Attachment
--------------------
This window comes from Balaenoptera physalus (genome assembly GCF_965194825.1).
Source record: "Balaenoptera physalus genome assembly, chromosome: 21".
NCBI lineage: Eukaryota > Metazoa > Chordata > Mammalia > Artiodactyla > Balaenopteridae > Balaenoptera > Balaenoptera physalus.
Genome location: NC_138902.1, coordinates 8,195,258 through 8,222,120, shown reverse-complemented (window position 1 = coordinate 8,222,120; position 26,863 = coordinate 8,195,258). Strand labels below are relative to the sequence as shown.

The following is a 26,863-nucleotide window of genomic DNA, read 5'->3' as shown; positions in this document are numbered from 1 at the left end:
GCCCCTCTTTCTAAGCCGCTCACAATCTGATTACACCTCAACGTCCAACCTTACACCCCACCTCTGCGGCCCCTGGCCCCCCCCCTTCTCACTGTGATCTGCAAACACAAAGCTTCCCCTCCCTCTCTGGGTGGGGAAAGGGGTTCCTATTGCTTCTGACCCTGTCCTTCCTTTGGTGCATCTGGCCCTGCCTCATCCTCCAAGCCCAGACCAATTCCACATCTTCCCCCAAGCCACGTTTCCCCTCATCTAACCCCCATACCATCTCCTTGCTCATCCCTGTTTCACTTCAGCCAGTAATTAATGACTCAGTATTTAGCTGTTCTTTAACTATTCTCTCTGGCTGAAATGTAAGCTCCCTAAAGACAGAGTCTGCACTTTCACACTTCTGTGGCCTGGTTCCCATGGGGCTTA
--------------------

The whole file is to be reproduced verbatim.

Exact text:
This window comes from Balaenoptera physalus (genome assembly GCF_965194825.1).
Source record: "Balaenoptera physalus genome assembly, chromosome: 21".
NCBI lineage: Eukaryota > Metazoa > Chordata > Mammalia > Artiodactyla > Balaenopteridae > Balaenoptera > Balaenoptera physalus.
Genome location: NC_138902.1, coordinates 8,195,258 through 8,222,120, shown reverse-complemented (window position 1 = coordinate 8,222,120; position 26,863 = coordinate 8,195,258). Strand labels below are relative to the sequence as shown.

The following is a 26,863-nucleotide window of genomic DNA, read 5'->3' as shown; positions in this document are numbered from 1 at the left end:
GCCCCTCTTTCTAAGCCGCTCACAATCTGATTACACCTCAACGTCCAACCTTACACCCCACCTCTGCGGCCCCTGGCCCCCCCCCTTCTCACTGTGATCTGCAAACACAAAGCTTCCCCTCCCTCTCTGGGTGGGGAAAGGGGTTCCTATTGCTTCTGACCCTGTCCTTCCTTTGGTGCATCTGGCCCTGCCTCATCCTCCAAGCCCAGACCAATTCCACATCTTCCCCCAAGCCACGTTTCCCCTCATCTAACCCCCATACCATCTCCTTGCTCATCCCTGTTTCACTTCAGCCAGTAATTAATGACTCAGTATTTAGCTGTTCTTTAACTATTCTCTCTGGCTGAAATGTAAGCTCCCTAAAGACAGAGTCTGCACTTTCACACTTCTGTGGCCTGGTTCCCATGGGGCTTA